The sun shown warmly upon the attendees that October morning, as if the heavens were determined to share their approbation for the blessed event. The closest friends and family of the bride and groom gathered within the church, while a great deal of the townspeople assembled outside, excitedly awaiting their first glimpse of the married couple. As already stated, Mrs. and Miss Bates were there, the former happily ensconced next to her old friend, Mr. Woodhouse, while on her other the side the latter was happy to tell all who would listen how very pleased she was with the match, as well as share her enthusiasm for her dear Jane's upcoming nuptials, which the occasion could not help but inflame. Mr. and Mrs. Martin sat behind these ladies, Harriet all aglow with contentment. Clearly her former infatuation for the groom was long forgotten. The Weston's were, of course, also in attendance, and while Mrs. Weston had left little Anna in the care of her nurse, she had her hand's full with the young Knightleys, their parents being otherwise occupied in attending the happy couple, all of whom refused to be left out of the festivities, except, of course, the still mute baby, who had not yet found a voice in which to demand her rights. The marriage of an aunt to an uncle was no ordinary occasion, and it took all of Mrs. Westons' notable skills to contain their enthusiasm. The Perrys, invited at Mr. Woodhouse's insistence, and a stern looking William Larkins, intent on displaying his sense of the moment's gravity, completed the party. Overall, it was a convivial gathering, as befit the occasion, and if the Rector did not officiate with as much zeal as might have been desired, no one, least of all the bride and groom, took notice.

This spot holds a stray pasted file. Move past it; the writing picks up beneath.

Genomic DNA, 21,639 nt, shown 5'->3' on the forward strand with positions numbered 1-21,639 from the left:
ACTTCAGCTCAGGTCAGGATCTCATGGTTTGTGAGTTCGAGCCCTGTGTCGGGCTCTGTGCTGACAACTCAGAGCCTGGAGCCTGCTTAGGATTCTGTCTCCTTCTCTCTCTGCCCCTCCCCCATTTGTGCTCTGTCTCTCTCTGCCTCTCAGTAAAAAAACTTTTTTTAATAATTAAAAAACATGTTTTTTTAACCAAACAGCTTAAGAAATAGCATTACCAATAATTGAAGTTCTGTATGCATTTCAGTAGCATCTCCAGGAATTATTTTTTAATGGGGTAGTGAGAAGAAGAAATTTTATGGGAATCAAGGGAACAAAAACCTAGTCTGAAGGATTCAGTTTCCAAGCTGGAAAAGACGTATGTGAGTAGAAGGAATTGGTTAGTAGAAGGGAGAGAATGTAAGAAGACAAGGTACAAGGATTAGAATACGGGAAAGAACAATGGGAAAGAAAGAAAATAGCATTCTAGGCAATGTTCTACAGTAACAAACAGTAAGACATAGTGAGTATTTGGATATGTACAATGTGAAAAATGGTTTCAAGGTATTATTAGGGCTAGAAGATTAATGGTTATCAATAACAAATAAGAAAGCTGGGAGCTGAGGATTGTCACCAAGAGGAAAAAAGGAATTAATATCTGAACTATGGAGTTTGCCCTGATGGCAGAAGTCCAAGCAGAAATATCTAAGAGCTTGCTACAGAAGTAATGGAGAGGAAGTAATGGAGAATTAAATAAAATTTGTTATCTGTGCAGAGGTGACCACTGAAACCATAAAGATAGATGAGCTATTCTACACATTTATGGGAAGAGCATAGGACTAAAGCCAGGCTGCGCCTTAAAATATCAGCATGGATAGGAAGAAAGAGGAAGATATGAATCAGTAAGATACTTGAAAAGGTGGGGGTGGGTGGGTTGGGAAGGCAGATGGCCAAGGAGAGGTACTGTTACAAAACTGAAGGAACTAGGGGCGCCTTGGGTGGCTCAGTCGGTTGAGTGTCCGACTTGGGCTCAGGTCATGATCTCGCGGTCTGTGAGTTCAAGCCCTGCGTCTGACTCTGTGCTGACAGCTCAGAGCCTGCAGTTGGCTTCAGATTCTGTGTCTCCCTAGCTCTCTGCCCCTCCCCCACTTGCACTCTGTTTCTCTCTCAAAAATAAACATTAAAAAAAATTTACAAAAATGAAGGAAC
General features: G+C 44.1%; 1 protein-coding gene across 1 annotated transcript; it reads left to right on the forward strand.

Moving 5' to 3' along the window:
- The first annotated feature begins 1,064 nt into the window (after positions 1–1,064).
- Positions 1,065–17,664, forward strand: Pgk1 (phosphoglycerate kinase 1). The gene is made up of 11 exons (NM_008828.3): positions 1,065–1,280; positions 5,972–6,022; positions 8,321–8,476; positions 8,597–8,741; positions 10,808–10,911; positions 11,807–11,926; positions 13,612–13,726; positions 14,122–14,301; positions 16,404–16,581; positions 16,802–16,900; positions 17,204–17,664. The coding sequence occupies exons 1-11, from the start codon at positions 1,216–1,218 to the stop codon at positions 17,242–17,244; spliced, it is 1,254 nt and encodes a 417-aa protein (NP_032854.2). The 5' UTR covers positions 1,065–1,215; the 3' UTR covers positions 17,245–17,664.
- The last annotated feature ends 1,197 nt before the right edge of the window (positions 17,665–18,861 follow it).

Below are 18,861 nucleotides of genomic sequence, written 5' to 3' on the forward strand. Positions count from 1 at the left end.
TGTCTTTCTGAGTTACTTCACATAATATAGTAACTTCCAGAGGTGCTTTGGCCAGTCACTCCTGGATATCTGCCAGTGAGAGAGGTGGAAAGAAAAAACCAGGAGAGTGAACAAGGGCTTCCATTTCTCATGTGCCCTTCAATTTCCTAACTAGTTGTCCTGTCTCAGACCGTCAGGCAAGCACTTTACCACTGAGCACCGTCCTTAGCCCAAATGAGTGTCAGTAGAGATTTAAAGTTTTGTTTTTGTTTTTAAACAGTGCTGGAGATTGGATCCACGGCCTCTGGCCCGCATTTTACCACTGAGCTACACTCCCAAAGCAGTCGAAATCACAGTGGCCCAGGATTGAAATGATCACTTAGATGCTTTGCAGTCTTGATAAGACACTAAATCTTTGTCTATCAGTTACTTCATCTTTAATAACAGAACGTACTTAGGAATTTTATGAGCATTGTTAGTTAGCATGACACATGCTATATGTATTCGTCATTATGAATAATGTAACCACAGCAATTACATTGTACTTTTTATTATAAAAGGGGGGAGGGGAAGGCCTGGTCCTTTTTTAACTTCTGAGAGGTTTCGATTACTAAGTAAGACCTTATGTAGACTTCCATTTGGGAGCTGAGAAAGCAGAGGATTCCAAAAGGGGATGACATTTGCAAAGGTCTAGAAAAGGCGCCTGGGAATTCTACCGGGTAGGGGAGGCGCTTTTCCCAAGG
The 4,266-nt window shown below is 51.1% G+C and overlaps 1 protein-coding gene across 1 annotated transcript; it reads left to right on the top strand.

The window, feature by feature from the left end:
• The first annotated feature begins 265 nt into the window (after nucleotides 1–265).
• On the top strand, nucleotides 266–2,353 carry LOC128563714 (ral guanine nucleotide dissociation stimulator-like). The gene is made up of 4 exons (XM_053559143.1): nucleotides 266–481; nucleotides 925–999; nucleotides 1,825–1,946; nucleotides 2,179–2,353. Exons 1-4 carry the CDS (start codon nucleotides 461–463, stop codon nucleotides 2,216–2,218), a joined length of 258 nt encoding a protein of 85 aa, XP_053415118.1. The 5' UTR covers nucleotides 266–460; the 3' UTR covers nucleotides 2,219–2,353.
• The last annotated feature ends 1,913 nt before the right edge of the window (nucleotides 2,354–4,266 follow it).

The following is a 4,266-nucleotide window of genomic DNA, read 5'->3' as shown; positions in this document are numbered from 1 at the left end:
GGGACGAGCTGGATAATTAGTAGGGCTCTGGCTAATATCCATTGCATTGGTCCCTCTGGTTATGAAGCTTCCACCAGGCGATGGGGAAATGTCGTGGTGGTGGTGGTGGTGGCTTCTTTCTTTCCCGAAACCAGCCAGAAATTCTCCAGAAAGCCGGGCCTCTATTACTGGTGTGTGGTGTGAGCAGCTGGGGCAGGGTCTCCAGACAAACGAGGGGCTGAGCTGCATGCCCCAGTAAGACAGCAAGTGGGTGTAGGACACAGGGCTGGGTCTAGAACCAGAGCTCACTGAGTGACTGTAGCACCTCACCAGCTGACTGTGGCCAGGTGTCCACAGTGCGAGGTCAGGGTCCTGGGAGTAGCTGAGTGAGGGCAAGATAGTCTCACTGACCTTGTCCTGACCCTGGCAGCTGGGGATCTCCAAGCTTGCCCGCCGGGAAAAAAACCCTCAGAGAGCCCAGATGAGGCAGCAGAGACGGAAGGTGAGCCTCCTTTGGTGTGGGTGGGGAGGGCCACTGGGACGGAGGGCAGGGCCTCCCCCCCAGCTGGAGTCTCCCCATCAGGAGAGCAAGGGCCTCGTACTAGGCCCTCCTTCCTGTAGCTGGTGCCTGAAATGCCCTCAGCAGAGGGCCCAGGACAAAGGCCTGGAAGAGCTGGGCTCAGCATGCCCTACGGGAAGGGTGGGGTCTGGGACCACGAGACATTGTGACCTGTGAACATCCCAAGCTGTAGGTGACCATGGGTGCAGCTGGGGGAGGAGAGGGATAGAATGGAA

Truth be told, Mr. Elton could not be happy about his task that day. He had long since purged his heart of all lingering affection it once harbored towards Miss Woodhouse, wounded pride having served as a useful aid in converting professed ardor into resentment. Yet the same pained dignity that had proven so beneficial now caused chagrin, for he could not see the man whom the lady did indeed deem worthy of her hand without acknowledging that his own person did not quite measure up. As the possessor of a respectable living, an independent property, and no small quantity of personal charm, he had fancied himself the equal of the local heiress, but when compared to the worldly position of Mr. Knightley, owner of Donwell Abbey and all its attending honors, even he had to admit that this was a more appropriate choice of groom for a lady of 30,000 pounds than a mere rector. He did not share his thoughts with his wife, who, perhaps sensing his hidden humiliation, talked at great length about the disadvantages of the marriage, but he did take in all the details of dress and decoration that would surely interest Augusta, knowing that her disdain for the proceedings would help to assuage his troubled sensibilities.